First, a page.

New rules came into force in April affecting arrangements for taxing salary sacrifice schemes – one of the employment trends of recent years which makes employee remuneration more flexible.
What is salary sacrifice?
Instead of pay and, if you were lucky, a company car and healthcare, ‘cafeteria remuneration’ has become common, giving employees the choice of sacrificing pay for a wide range of benefits, from extra holiday to gym membership and mobile phones.
Employers and employees have both gained from these arrangements:
- The employer saved on national insurance contributions (NICs) at a rate of 13.8% of pay, although some – or even all – of that reduced bill may have been passed on to the employee.
- The employee also saved NICs, generally at 12% if they were basic rate taxpayers and 2% if they paid higher or additional rates.
- Crucially, the taxable value of the benefit was less than the pay forgone. In some instances, such as the mobile phone or gym membership, the tax liability was nil.
The main loser from salary sacrifice arrangements has been HM Treasury, so it was little surprise when the previous Chancellor, George Osborne, signalled a review in last year’s Budget. This produced a consultative document that has now been transformed into draft legislation.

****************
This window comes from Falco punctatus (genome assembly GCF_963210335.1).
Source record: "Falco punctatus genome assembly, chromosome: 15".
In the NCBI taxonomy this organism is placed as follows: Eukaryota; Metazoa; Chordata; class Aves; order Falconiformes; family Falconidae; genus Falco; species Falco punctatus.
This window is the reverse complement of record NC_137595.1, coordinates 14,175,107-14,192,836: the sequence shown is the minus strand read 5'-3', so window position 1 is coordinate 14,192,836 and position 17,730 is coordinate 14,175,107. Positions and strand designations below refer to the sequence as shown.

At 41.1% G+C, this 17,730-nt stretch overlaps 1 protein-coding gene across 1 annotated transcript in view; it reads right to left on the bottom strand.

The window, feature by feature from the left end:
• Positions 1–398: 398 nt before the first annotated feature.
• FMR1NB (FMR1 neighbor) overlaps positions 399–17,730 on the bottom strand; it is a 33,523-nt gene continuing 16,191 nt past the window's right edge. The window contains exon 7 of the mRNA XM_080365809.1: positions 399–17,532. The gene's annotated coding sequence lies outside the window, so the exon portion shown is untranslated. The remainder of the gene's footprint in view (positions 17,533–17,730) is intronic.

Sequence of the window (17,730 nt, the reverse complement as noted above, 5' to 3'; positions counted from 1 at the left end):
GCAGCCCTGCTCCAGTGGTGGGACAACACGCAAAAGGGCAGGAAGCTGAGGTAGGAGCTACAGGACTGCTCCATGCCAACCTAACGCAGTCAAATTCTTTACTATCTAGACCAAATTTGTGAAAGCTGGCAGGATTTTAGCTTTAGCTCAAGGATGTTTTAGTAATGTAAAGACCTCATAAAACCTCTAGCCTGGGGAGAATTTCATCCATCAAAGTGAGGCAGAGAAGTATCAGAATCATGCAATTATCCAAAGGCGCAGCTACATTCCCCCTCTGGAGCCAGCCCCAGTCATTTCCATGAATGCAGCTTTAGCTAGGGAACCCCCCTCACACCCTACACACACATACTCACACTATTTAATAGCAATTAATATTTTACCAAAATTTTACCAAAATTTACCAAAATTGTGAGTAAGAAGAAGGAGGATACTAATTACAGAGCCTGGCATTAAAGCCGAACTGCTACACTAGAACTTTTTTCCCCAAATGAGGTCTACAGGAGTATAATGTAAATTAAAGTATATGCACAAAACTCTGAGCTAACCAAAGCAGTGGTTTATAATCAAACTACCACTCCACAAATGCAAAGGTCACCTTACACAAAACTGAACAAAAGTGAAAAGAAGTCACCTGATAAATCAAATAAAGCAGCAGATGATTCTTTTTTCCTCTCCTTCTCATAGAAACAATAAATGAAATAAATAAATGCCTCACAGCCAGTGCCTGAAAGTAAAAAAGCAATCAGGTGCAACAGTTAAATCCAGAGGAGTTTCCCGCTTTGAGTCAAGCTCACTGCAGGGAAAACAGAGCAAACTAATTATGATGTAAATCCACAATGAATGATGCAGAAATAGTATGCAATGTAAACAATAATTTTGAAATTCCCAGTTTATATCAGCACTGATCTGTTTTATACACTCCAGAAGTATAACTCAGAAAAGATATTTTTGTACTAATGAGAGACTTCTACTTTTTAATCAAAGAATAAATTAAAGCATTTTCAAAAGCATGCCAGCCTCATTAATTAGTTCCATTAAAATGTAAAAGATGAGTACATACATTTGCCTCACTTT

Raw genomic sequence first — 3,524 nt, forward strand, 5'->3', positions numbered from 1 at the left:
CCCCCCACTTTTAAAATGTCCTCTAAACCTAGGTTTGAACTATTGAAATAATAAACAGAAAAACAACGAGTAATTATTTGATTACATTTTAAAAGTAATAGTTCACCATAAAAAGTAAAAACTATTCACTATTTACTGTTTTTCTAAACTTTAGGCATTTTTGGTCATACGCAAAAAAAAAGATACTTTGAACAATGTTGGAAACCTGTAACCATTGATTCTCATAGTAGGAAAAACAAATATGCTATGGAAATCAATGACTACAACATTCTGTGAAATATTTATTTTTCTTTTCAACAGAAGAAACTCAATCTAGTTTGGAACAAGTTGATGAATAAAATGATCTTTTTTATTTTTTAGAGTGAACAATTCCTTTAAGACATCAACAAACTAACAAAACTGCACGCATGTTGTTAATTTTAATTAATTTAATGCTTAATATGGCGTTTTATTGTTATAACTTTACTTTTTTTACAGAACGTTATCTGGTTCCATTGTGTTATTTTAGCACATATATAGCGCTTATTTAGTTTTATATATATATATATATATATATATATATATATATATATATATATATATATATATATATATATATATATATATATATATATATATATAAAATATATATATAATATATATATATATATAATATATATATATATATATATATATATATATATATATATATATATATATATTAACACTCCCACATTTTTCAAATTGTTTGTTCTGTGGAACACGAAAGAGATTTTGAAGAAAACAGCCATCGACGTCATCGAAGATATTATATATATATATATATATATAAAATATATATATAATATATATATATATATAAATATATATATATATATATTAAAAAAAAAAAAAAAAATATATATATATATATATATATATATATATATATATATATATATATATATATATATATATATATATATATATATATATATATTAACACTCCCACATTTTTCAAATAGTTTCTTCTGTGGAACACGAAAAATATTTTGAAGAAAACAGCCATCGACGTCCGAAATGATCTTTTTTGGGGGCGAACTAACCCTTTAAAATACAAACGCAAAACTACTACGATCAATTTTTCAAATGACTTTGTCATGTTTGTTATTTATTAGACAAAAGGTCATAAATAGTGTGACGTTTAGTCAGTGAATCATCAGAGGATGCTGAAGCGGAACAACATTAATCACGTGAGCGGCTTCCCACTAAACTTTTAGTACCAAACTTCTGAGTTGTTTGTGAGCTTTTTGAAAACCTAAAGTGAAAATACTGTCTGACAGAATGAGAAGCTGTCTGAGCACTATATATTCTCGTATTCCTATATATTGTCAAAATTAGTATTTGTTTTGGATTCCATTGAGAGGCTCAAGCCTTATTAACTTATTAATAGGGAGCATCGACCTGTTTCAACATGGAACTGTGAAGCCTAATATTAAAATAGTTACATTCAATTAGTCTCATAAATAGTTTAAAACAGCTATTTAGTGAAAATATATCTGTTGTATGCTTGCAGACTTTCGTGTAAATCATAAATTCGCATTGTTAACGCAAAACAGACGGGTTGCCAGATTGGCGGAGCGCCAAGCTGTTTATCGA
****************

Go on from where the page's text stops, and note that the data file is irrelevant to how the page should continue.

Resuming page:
Changes to salary sacrifice
The changes, which took effect from the start of the 2017/18 tax year, remove most of the advantages of salary sacrifice, with a few important exceptions. For new schemes, income tax and employer’s NICs will be based on the greater of:
- The salary forgone; or
- The taxable value of the benefit received (which will be less, as otherwise the arrangement would normally not make sense).
There are some inevitable transitional measures for arrangements that were in place before 6 April, but apart from cars, employer-provided accommodation and school fees funding, the new rules will bite in no more than 12 months’ time.
There is also a handful of specific exemptions, one of the most important of which is salary sacrifice arrangements for pension contributions. These continue to provide major benefits.
For a personalised illustration of how salary sacrifice could boost your pension contributions, please talk to us. It could make up for the extra tax you will end up paying on other sacrifice arrangements.
Categorised in: IFAs
This post was written by Paul Verwoert